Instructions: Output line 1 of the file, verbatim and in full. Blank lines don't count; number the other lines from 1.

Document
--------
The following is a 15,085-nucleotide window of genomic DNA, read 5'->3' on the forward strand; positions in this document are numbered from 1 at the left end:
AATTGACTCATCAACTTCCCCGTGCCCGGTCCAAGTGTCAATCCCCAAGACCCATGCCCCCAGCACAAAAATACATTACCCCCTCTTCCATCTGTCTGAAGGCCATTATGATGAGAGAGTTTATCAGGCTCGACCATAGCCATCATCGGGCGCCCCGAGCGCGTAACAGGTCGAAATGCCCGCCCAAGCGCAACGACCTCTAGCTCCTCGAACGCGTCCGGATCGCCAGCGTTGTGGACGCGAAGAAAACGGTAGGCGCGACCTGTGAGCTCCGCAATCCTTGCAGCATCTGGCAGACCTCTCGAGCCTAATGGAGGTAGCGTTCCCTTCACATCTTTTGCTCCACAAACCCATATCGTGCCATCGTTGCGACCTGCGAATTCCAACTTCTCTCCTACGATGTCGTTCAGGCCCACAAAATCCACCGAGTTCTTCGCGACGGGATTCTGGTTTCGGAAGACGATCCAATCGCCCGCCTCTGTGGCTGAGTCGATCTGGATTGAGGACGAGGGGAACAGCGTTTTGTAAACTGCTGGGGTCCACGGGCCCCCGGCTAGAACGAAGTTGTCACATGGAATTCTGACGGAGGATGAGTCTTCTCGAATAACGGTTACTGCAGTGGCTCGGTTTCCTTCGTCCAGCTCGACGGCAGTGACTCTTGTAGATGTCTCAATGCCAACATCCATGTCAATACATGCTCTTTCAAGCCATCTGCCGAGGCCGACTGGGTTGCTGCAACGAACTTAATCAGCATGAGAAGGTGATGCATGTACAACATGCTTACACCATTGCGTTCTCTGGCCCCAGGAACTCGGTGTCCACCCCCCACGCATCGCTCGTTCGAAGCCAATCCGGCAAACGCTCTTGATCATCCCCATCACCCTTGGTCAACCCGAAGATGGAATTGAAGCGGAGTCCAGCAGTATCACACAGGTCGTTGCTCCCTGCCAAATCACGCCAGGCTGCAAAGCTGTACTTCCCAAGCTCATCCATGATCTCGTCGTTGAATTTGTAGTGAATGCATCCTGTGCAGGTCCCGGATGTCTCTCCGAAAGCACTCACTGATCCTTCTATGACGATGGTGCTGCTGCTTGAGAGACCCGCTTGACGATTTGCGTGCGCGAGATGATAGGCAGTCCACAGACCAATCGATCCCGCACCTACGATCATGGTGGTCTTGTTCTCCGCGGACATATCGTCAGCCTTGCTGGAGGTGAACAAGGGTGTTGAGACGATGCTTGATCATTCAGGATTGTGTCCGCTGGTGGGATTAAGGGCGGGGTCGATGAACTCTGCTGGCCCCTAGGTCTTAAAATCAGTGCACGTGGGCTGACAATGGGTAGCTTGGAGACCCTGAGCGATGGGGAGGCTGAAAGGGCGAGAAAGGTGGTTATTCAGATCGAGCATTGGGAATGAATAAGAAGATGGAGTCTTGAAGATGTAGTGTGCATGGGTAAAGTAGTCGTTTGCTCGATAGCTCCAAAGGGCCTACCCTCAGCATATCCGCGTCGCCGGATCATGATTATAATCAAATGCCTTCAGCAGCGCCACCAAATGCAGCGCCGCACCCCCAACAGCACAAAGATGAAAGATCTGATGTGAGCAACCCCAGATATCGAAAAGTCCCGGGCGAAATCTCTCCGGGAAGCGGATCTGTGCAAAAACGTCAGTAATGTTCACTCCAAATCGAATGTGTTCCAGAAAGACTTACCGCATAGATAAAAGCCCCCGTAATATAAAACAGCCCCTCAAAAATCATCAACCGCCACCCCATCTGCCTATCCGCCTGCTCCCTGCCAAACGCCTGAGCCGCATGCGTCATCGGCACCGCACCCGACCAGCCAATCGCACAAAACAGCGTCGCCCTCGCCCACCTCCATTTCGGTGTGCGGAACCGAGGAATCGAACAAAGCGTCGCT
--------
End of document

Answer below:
The following is a 15,085-nucleotide window of genomic DNA, read 5'->3' on the forward strand; positions in this document are numbered from 1 at the left end: